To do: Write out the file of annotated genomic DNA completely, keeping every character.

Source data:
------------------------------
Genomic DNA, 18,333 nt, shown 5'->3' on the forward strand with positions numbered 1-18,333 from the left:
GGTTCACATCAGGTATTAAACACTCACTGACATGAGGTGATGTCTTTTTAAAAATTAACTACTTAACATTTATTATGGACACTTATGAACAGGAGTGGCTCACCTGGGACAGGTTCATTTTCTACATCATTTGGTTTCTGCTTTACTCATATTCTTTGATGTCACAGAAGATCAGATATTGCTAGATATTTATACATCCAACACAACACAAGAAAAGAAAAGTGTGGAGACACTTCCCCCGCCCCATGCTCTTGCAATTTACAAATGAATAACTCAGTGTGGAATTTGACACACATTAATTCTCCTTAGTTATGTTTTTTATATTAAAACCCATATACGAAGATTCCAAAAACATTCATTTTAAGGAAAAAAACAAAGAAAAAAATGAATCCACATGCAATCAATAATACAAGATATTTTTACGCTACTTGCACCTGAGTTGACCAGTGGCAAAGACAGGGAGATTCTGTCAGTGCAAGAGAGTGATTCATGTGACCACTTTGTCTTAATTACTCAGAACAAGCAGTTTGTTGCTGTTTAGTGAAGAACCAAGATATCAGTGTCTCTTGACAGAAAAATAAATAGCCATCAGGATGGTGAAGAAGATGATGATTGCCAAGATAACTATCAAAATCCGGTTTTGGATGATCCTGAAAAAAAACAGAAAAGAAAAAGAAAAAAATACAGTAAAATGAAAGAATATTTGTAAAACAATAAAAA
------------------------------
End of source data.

Genomic DNA, 18,333 nt, shown 5'->3' on the forward strand with positions numbered 1-18,333 from the left:
GGTTCACATCAGGTATTAAACACTCACTGACATGAGGTGATGTCTTTTTAAAAATTAACTACTTAACATTTATTATGGACACTTATGAACAGGAGTGGCTCACCTGGGACAGGTTCATTTTCTACATCATTTGGTTTCTGCTTTACTCATATTCTTTGATGTCACAGAAGATCAGATATTGCTAGATATTTATACATCCAACACAACACAAGAAAAGAAAAGTGTGGAGACACTTCCCCCGCCCCATGCTCTTGCAATTTACAAATGAATAACTCAGTGTGGAATTTGACACACATTAATTCTCCTTAGTTATGTTTTTTATATTAAAACCCATATACGAAGATTCCAAAAACATTCATTTTAAGGAAAAAAACAAAGAAAAAAATGAATCCACATGCAATCAATAATACAAGATATTTTTACGCTACTTGCACCTGAGTTGACCAGTGGCAAAGACAGGGAGATTCTGTCAGTGCAAGAGAGTGATTCATGTGACCACTTTGTCTTAATTACTCAGAACAAGCAGTTTGTTGCTGTTTAGTGAAGAACCAAGATATCAGTGTCTCTTGACAGAAAAATAAATAGCCATCAGGATGGTGAAGAAGATGATGATTGCCAAGATAACTATCAAAATCCGGTTTTGGATGATCCTGAAAAAAAACAGAAAAGAAAAAGAAAAAAATACAGTAAAATGAAAGAATATTTGTAAAACAATAAAAA